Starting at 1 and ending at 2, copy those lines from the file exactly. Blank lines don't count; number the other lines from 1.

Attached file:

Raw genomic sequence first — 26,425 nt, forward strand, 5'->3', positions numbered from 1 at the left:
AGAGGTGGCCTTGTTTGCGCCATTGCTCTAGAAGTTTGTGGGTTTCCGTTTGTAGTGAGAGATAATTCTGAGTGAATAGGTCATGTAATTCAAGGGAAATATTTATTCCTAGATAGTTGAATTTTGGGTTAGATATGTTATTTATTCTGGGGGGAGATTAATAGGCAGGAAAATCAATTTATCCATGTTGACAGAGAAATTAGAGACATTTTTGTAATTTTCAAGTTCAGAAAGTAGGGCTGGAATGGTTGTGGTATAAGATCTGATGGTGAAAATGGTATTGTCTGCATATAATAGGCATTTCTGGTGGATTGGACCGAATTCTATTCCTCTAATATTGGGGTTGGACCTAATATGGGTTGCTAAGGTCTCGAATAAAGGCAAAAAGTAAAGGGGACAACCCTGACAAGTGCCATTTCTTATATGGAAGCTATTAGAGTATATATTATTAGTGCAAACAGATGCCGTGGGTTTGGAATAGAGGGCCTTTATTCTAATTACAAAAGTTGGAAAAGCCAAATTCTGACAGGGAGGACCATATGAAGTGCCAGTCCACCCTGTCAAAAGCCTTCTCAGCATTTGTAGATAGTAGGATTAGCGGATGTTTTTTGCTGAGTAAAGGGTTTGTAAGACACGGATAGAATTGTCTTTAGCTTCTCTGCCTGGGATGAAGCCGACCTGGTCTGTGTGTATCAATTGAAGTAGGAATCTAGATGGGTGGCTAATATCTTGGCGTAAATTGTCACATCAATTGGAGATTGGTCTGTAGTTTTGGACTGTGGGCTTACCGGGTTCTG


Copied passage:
Raw genomic sequence first — 26,425 nt, forward strand, 5'->3', positions numbered from 1 at the left:
AGAGGTGGCCTTGTTTGCGCCATTGCTCTAGAAGTTTGTGGGTTTCCGTTTGTAGTGAGAGATAATTCTGAGTGAATAGGTCATGTAATTCAAGGGAAATATTTATTCCTAGATAGTTGAATTTTGGGTTAGATATGTTATTTATTCTGGGGGGAGATTAATAGGCAGGAAAATCAATTTATCCATGTTGACAGAGAAATTAGAGACATTTTTGTAATTTTCAAGTTCAGAAAGTAGGGCTGGAATGGTTGTGGTATAAGATCTGATGGTGAAAATGGTATTGTCTGCATATAATAGGCATTTCTGGTGGATTGGACCGAATTCTATTCCTCTAATATTGGGGTTGGACCTAATATGGGTTGCTAAGGTCTCGAATAAAGGCAAAAAGTAAAGGGGACAACCCTGACAAGTGCCATTTCTTATATGGAAGCTATTAGAGTATATATTATTAGTGCAAACAGATGCCGTGGGTTTGGAATAGAGGGCCTTTATTCTAATTACAAAAGTTGGAAAAGCCAAATTCTGACAGGGAGGACCATATGAAGTGCCAGTCCACCCTGTCAAAAGCCTTCTCAGCATTTGTAGATAGTAGGATTAGCGGATGTTTTTTGCTGAGTAAAGGGTTTGTAAGACACGGATAGAATTGTCTTTAGCTTCTCTGCCTGGGATGAAGCCGACCTGGTCTGTGTGTATCAATTGAAGTAGGAATCTAGATGGGTGGCTAATATCTTGGCGTAAATTGTCACATCAATTGGAGATTGGTCTGTAGTTTTGGACTGTGGGCTTACCGGGTTCTG